Use this URL to cite or link to this record in EThOS: https://ethos.bl.uk/OrderDetails.do?uin=uk.bl.ethos.343728
Title: Problem understanding within psychological interviewing
Author: Monsen, Jeremy James
ISNI:       0000 0001 3414 924X
Awarding Body: University of London
Current Institution: University College London (University of London)
Date of Award: 2000
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Abstract:
This thesis is primarily concerned with how educational psychologists in training (EPITs) develop an accurate and 'high quality' understanding of a teacher's presenting problem, as a consequence of interviewing them. Development was monitored over the course of a one-year training programme in which interviewing and problem-reasoning skills were taught and practised. The development of a range of selected interviewer behaviours and their relationship to the construction of a 'high quality' understanding were assessed. Study one surveyed all training courses for educational psychologists in England, Wales and Northern Ireland, to sample perceptions on aspects of interviewing and problem solving and collect information on how these skills are taught. However, there were concerns raised about the validity of the data, and as a result certain areas were explored further in study three. Study two undertook a part replication and extension of Robinson and Halliday's (1988) research with experienced counsellors. It investigated the relationship between selected interviewer behaviour, and problem understanding in a longitudinal experimental study often EPITs, and eight teachers who acted as controls. The results of this study indicated that, following appropriate training, EPIT's use of accessible reasoning significantly increased during interviews, and was associated with increases in the quality of written analyses of the teacher's presenting problem. Study two (a) explored whether the personality characteristics and communication style of the interviewer contributed anything to our knowledge of the processes involved in formulating a 'high quality' understanding. The results suggested that such aspects were not associated with the quality of participants' problem understanding, or with their use of different interview strategies. Study two (b) investigated whether training had any impact upon the number and type of hypotheses EPITs used to attribute causal relationships to aspects of the teacher's problem situation. Results showed that there were no significant changes noted in the number of hypotheses offered. However, by the end of training EPITs were significantly more likely than controls to use interactional hypotheses to attribute cause when integrating aspects of the teacher's problem situation. Study three explored the reactions of a sample of the course tutors who had been involved in study one to some of the main findings of this thesis. Results question the validity of some of the data collected in study one and suggest revisions to the conclusions that can be drawn about the ways in which interviewing and problem solving skills are taught. Finally, the contributions and limitations of the thesis are discussed, drawing out the implications for research and practice.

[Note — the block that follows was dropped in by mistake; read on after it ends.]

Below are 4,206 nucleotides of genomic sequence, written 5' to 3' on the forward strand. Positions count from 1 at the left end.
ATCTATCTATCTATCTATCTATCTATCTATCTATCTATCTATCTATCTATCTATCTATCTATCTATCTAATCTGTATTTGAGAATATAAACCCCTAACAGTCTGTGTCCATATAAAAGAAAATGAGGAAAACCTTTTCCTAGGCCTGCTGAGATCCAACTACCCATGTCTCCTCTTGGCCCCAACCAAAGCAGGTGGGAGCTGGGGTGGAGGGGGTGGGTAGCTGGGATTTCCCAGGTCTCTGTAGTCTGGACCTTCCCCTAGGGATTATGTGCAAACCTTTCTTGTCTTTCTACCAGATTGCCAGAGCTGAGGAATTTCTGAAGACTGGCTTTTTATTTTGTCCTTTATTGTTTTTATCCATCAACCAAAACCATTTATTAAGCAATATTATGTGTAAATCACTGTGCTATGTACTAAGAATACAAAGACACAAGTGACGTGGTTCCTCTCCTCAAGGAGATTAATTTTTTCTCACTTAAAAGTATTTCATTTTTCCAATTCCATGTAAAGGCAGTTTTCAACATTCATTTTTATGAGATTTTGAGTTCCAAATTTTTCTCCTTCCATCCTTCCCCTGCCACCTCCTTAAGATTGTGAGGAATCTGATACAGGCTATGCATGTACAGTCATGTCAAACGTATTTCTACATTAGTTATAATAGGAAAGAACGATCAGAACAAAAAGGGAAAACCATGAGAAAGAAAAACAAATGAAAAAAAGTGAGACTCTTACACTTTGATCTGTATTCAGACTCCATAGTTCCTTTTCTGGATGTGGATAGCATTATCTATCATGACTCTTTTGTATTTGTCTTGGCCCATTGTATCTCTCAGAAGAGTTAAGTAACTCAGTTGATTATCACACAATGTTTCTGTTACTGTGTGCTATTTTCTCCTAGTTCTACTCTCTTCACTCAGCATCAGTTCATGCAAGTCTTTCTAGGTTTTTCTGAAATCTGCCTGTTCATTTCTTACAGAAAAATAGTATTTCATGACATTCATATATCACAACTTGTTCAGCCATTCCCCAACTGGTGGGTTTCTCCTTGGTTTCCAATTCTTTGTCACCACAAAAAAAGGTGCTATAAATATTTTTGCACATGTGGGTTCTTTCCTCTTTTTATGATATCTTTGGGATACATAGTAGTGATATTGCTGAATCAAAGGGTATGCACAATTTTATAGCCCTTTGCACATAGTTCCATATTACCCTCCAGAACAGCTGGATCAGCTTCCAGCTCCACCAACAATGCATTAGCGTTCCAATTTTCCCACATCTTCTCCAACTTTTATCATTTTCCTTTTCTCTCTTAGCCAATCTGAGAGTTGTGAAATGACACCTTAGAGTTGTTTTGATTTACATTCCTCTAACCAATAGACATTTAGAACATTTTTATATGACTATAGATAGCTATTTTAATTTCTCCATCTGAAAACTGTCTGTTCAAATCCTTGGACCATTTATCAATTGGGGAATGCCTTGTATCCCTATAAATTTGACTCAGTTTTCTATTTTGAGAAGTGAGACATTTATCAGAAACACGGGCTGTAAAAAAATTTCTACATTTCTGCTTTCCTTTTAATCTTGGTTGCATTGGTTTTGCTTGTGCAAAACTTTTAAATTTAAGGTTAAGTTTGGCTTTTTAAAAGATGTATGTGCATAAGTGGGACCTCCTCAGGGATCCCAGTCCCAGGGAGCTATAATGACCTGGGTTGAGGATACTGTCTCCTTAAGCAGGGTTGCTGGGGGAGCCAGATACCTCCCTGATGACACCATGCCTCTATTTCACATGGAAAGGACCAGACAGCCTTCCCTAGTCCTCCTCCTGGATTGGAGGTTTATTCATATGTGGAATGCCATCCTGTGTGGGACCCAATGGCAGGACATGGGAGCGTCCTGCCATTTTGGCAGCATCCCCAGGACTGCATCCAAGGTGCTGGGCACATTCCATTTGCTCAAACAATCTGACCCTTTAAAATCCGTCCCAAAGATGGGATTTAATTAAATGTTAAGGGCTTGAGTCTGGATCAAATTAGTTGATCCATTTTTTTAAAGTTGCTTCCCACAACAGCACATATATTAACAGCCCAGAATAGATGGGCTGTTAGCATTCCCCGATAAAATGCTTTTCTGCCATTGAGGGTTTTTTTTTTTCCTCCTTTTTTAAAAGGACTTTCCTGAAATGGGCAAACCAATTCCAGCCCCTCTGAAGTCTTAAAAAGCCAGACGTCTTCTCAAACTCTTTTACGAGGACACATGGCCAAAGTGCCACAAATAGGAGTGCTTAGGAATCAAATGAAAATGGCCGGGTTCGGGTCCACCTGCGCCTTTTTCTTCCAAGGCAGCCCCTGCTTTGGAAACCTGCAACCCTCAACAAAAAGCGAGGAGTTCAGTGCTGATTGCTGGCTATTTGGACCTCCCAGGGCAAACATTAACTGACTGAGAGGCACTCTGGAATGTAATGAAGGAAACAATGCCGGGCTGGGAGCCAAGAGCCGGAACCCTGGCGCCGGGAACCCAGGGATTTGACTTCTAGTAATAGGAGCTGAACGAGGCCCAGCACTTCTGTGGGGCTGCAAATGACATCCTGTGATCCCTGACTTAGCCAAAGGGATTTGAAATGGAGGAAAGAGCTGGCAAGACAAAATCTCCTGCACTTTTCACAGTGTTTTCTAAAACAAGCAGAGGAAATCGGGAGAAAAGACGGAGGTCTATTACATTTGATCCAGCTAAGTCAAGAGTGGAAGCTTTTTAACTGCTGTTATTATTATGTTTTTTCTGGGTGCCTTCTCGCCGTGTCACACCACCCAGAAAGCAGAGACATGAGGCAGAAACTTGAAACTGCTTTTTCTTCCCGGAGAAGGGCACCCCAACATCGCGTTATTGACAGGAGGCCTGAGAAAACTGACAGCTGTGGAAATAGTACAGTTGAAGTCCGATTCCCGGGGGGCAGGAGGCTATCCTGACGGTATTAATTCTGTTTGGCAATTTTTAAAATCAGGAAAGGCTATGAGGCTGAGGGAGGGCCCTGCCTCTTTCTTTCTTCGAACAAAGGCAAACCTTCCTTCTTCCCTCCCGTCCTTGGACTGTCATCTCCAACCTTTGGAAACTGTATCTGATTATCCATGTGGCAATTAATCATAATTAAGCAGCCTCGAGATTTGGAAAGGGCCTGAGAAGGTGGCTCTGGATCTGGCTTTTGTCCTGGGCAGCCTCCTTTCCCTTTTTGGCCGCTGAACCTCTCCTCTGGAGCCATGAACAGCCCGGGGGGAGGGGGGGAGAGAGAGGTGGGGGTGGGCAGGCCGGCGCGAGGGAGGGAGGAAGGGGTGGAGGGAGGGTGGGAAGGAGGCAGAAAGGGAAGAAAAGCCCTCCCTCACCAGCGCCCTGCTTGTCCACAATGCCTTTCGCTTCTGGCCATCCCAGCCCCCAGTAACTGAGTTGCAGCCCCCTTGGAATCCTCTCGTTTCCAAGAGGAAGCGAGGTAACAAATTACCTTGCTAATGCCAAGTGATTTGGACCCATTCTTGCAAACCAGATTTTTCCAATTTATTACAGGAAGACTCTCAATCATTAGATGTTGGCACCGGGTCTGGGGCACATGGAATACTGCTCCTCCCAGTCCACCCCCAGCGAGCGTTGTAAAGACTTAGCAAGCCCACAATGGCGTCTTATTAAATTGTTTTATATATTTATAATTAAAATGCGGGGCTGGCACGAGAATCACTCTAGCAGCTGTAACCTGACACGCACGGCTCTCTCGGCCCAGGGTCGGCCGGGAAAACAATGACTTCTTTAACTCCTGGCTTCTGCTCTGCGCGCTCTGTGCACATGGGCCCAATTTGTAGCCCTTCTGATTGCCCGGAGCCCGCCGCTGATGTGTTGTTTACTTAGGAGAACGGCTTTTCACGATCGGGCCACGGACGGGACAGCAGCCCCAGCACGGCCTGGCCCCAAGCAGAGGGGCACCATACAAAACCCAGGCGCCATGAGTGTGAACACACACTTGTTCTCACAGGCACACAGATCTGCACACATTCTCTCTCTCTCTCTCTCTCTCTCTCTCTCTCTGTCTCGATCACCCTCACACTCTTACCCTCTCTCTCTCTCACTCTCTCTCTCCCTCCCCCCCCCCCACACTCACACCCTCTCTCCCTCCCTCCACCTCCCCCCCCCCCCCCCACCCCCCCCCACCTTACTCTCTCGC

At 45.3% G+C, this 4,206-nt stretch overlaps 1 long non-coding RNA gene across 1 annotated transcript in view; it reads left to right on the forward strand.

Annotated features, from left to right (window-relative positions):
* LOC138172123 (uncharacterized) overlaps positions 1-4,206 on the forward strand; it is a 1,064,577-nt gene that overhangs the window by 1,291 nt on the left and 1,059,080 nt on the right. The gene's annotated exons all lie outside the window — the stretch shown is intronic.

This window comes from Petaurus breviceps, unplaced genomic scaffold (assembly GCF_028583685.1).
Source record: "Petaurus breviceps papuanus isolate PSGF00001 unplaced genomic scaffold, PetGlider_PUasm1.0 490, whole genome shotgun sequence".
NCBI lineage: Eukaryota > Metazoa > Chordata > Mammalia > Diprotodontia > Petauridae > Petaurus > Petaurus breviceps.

Supervisor: Not available Sponsor: Not available
Qualification Name: Thesis (Ph.D.) Qualification Level: Doctoral
EThOS ID: uk.bl.ethos.343728  DOI: Not available
Keywords: Educational psychologists
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